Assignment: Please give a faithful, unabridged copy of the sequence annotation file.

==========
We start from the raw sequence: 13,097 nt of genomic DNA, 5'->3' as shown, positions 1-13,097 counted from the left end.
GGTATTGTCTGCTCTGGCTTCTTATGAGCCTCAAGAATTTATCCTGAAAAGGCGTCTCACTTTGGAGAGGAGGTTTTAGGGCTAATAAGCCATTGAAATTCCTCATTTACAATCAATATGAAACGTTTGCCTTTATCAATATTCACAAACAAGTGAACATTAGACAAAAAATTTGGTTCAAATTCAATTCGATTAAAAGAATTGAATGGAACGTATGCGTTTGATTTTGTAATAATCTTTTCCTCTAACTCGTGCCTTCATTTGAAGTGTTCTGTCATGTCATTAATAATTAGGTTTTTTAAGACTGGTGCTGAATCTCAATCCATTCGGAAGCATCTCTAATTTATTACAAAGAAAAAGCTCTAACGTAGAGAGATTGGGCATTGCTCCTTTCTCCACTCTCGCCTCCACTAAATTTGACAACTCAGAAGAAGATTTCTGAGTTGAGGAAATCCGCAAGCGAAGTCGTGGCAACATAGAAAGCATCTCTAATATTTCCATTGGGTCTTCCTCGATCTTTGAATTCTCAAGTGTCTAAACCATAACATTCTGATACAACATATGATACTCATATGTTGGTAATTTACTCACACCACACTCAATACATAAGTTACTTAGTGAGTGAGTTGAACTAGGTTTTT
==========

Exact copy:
We start from the raw sequence: 13,097 nt of genomic DNA, 5'->3' as shown, positions 1-13,097 counted from the left end.
GGTATTGTCTGCTCTGGCTTCTTATGAGCCTCAAGAATTTATCCTGAAAAGGCGTCTCACTTTGGAGAGGAGGTTTTAGGGCTAATAAGCCATTGAAATTCCTCATTTACAATCAATATGAAACGTTTGCCTTTATCAATATTCACAAACAAGTGAACATTAGACAAAAAATTTGGTTCAAATTCAATTCGATTAAAAGAATTGAATGGAACGTATGCGTTTGATTTTGTAATAATCTTTTCCTCTAACTCGTGCCTTCATTTGAAGTGTTCTGTCATGTCATTAATAATTAGGTTTTTTAAGACTGGTGCTGAATCTCAATCCATTCGGAAGCATCTCTAATTTATTACAAAGAAAAAGCTCTAACGTAGAGAGATTGGGCATTGCTCCTTTCTCCACTCTCGCCTCCACTAAATTTGACAACTCAGAAGAAGATTTCTGAGTTGAGGAAATCCGCAAGCGAAGTCGTGGCAACATAGAAAGCATCTCTAATATTTCCATTGGGTCTTCCTCGATCTTTGAATTCTCAAGTGTCTAAACCATAACATTCTGATACAACATATGATACTCATATGTTGGTAATTTACTCACACCACACTCAATACATAAGTTACTTAGTGAGTGAGTTGAACTAGGTTTTT